Indulgences: Encountering the Mercy of God

Indulgences: Encountering the Mercy of God

Indulgences: Encountering the Mercy of God

By Greg Cruess, Ph.D., Assistant Professor, Neuhoff Institute for Ministry & Evangelization

Date published: April 6, 2020


The scenes from the Vatican have been striking. Pope Francis, standing before an empty Saint Peter’s Square, praying for the world while the storm literally pours down amid the darkening night sky. What light is there in the darkness? What good is prayer in the face of such an uncontrollable pandemic?

Francis has shown us the power of prayer, not only in his personal example, but more specifically through the exercise of the Church’s powers of forgiving sins in the name of Jesus Christ. Perhaps most strikingly, the Pope has granted plenary indulgences on a wide scale, to those suffering illness from coronavirus, their family and healthcare workers, and to the faithful who pray and have joined with him in prayer in certain specific ways (most notably in his recent special Urbi et Orbi address). But what exactly is an indulgence and why has Francis tapped a practice that many Catholics might reasonably have thought abandoned or at least archaic?

As the Catechism of the Catholic Church summarizes, “an indulgence is a remission before God of the temporal punishment due to sins whose guilt has already been forgiven” (§1471). If we frequent the sacrament of reconciliation, we likely know the relief of receiving the forgiveness of our sins. The idea of the “temporal punishment” of sin, however, might be more foreign to us. Punishment sounds like the opposite of mercy. How could something like this be necessary, even after we are forgiven? As John Paul II explains it, beyond the forgiveness experienced in confession, “the person must be gradually ‘healed’ of the negative effects which sin has caused in him.”1 These “negative effects” point us to the reality that each and every sin has consequences beyond simply that of the guilt of the sinner himself.

What is emphasized in the idea of an indulgence, however, is the fundamental reality that sin wounds not only the sinner, but rather the unity and solidarity of the whole human race. As Paul VI taught in his Apostolic Constitution revising the teaching in the wake of the Second Vatican Council, “every sin in fact causes a perturbation in the universal order established by God” because humanity is bound together in “a supernatural solidarity whereby the sin of one harms the others just as the holiness of one also benefits the others.”2 Receiving an indulgence and applying the grace received to those in purgatory works on this logic, but even further it directs us to the mystery of our own fallen solidarity as a human race. The evil we do affects others, even if we can’t see it. The good news, however, is that the good we do can affect others as well, even if they don’t see it either. As Pope Francis never tires of reminding us, “everything is connected.”3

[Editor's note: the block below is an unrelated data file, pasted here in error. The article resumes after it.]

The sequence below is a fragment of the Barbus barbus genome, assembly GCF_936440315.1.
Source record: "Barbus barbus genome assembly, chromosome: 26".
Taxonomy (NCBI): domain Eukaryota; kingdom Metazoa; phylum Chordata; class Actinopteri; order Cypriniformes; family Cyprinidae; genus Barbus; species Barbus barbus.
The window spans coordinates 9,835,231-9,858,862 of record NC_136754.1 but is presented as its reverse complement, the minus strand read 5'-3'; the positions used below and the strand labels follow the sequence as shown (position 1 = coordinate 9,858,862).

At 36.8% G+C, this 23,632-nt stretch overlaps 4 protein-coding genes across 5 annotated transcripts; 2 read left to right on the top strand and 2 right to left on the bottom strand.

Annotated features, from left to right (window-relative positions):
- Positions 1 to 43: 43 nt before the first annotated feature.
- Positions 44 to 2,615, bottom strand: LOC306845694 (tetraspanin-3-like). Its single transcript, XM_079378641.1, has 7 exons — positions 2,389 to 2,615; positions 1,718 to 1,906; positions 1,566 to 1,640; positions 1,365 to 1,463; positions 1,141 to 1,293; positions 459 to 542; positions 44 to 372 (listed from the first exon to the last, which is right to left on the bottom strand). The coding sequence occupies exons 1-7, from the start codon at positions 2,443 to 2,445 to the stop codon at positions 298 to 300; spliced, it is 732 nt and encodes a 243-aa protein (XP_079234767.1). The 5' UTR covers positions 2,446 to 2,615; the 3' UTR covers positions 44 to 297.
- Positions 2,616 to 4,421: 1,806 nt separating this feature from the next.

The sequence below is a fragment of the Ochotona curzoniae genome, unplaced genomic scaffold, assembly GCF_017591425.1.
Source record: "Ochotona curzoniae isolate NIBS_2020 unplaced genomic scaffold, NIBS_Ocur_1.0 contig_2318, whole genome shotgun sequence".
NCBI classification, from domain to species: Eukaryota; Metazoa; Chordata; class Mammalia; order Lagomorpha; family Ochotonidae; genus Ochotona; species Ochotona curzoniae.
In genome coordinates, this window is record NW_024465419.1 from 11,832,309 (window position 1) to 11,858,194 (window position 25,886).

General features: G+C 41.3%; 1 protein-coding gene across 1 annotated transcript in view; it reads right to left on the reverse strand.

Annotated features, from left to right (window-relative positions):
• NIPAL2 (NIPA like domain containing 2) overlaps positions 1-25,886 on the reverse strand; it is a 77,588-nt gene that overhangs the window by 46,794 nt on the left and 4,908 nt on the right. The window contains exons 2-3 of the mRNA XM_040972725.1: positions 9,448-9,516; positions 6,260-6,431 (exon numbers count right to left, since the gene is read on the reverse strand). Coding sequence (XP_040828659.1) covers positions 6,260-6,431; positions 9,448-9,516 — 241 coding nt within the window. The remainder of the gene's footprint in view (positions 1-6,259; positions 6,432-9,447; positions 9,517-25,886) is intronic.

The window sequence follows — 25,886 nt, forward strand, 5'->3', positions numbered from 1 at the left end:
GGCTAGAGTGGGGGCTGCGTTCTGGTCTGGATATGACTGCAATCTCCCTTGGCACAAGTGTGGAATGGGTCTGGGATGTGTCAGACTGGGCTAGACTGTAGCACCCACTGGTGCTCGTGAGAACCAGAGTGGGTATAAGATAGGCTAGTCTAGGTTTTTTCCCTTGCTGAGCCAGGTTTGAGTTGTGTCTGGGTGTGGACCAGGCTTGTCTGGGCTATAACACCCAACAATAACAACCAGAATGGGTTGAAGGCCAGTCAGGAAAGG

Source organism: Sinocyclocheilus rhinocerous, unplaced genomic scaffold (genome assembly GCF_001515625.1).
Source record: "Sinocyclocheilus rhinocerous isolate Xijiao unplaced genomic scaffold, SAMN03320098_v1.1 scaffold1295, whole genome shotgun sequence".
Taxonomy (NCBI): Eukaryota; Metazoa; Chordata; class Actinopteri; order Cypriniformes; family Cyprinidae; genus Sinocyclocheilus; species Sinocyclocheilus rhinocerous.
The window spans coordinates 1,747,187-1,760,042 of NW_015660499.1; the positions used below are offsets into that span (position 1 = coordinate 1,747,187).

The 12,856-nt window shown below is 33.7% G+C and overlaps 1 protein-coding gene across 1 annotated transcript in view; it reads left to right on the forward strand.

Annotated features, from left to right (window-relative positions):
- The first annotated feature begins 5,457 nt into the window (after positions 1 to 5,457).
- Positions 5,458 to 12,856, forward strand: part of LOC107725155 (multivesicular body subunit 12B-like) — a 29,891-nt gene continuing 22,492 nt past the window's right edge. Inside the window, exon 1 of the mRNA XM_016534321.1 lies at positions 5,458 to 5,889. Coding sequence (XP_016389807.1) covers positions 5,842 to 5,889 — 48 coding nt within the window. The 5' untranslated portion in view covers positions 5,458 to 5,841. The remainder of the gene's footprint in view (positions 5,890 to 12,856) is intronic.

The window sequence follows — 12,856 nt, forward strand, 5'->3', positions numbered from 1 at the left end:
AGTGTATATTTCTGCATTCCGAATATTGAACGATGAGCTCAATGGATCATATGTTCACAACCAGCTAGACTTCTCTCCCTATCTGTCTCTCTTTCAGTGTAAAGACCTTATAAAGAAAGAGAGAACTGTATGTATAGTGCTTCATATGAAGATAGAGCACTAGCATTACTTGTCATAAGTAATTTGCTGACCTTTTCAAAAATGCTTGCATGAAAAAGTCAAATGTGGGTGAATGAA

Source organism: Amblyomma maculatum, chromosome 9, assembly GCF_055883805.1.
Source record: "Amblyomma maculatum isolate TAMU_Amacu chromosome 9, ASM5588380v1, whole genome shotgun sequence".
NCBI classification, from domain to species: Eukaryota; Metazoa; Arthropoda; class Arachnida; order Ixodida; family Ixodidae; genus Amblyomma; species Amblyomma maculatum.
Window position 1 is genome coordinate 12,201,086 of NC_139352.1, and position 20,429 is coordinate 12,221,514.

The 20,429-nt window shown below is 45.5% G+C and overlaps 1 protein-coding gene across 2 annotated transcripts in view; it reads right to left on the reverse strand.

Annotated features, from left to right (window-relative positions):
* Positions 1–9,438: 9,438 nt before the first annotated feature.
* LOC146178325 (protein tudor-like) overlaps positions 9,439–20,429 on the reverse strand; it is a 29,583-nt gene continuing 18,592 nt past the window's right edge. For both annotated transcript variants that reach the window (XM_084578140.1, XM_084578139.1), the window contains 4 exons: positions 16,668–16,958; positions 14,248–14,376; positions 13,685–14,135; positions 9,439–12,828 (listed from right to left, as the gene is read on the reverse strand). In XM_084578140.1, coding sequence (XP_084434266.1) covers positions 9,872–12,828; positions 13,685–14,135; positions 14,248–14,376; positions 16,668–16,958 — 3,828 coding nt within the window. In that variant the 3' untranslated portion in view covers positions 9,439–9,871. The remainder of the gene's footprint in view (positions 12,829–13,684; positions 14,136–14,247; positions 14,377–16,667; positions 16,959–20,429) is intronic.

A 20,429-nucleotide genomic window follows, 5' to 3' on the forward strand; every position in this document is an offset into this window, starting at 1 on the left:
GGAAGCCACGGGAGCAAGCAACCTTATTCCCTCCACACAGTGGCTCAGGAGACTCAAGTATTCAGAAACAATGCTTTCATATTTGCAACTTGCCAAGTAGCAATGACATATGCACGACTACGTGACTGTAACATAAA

At the heart of the storm of this coronavirus pandemic, perhaps the reception of an indulgence seems a small, trivial act of piety. If it spurs us to recognize the damage caused by our own sins and the work of healing that even our smallest acts of charity can effect, however, it might just be the first steps in our recovery of a more just and merciful world.


1John Paul II, “General Audience: Wednesday, 29 September 1999,” §2.
ii/en/audiences/1999/documents/hf_jp-ii_aud_29091999.html. Accessed March 31, 2020.
2Paul VI, Indulgentiarum Doctrina (1967), §2,4.
vi/en/apost_constitutions/documents/hf_p-vi_apc_01011967_indulgentiarum-doctrina.html. Accessed March 31,
3Francis, Laudato Si’ (2015), §91.
francesco_20150524_enciclica-laudato-si.html#16. Accessed March 31, 2020.